Rita Rudner is as down to earth as she is funny. She knows how to embrace the aspects and stages of her life, often poking fun at them on the stage or in print.
“Anyone who has experienced difficulties can develop an ironic sense of humor,” the award-winning comedienne said. “That’s why Jews are funny.”
Describing herself as shy, reserved and understated, Rudner modeled her comedy after that of Woody Allen and Jack Benny. Popular female comedians at the time she started – namely Joan Rivers and Phyllis Diller – were more outgoing than Rudner, she said.
Raised in Miami, Rudner graduated from high school at 15 and went to New York to become a dancer. She began her show business career on stage in the national company of Zorba with Chita Rivera and John Raitt. After appearing in several Broadway shows, including Follies and Mack and Mabel, Rudner made her last pre-comedian Broadway appearance in 1980 as Lily St. Regis in Annie.
Observing how few female comedians there were as compared to the number of female dancers, Rudner turned her attention to comedy at the age of 25. Was the transition difficult? “If it’s not difficult, it’s not worth doing,” Rudner said.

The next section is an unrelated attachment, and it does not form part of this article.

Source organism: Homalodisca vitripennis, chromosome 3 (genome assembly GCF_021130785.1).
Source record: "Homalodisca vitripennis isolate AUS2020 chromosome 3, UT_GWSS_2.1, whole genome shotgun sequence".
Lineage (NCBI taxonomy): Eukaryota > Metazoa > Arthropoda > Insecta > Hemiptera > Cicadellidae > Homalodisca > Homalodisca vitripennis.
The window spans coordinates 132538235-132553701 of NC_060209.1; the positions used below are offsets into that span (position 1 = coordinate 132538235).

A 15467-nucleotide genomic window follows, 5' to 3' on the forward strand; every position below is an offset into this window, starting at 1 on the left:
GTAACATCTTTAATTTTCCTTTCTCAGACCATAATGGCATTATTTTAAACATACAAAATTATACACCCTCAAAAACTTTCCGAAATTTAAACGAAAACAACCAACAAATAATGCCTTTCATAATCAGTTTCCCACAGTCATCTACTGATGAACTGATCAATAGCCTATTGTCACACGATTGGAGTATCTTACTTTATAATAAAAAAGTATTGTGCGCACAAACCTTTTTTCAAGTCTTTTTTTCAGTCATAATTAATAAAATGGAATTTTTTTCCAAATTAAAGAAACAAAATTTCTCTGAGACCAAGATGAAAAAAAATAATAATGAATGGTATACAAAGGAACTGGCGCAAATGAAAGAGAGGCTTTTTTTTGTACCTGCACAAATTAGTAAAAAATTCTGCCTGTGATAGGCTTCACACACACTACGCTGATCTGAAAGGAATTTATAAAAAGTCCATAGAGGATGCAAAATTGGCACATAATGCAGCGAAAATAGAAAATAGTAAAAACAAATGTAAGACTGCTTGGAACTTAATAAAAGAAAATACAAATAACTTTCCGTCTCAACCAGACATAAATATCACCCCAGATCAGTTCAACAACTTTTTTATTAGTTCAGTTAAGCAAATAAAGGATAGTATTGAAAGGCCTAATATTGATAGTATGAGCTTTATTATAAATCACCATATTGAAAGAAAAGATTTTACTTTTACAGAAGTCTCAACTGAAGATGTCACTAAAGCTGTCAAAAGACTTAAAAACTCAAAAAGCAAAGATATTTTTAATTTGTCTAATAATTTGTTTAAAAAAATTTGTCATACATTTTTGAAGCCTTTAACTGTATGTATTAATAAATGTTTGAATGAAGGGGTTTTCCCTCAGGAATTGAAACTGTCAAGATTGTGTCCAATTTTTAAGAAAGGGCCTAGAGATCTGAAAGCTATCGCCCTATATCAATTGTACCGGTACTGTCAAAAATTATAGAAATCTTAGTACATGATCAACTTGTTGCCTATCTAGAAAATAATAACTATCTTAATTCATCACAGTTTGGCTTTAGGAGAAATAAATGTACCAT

Rudner got her first big break on the David Letterman show and proceeeded to “build and build.” She described the 80s as a “fertile time for comedy,” with many of the comedians who started then still performing today. She proceeded to appear often on the Johnny Carson show, wrote for the Academy Award show for 3 years, has recorded several award-winning comedy specials (most notably Rita Rudner: Born to Be Mild and Rita Rudner: Married Without Children for HBO and Rita Rudner: Live From Las Vegas for PBS in 2008) and appeared on the Tales from the Crypt episode, “Whirlpool.”
The author of the books I Still Have It; I Just Can’t Remember Where I Put It, Naked Beneath My Clothes and the novels Tickled Pink and Turning the Tables, Rudner has written several screenplays with her husband and producer Martin Bergman and a play called Room 776. Rudner and Bergman wrote the screenplay of the film Peter’s Friends, in which she also acted. She also has a role in her hisband’s 2011 film, Thanks, which had its world premiere at the 2011 Palm Springs Film Festival.
Rudner said that her comedy has stayed the same over the years. “It’s based on what I experience,” she said. “I never make it up. Art is about layers. The process is trying to disguise the art of what it is.”
She added, “You have to write about what’s happening. It may be a youth-oriented culture, but people over 50 are allowed to laugh too.”
Overall, Rudner thinks that comedy has become much harsher since she started doing it. “It’s become more anonymous because of Twitter, Facebook and U-Tube,” she explained. “It’s encouraged people to be aggressive, because they’re not held accountable. I want to be funny but not mean.”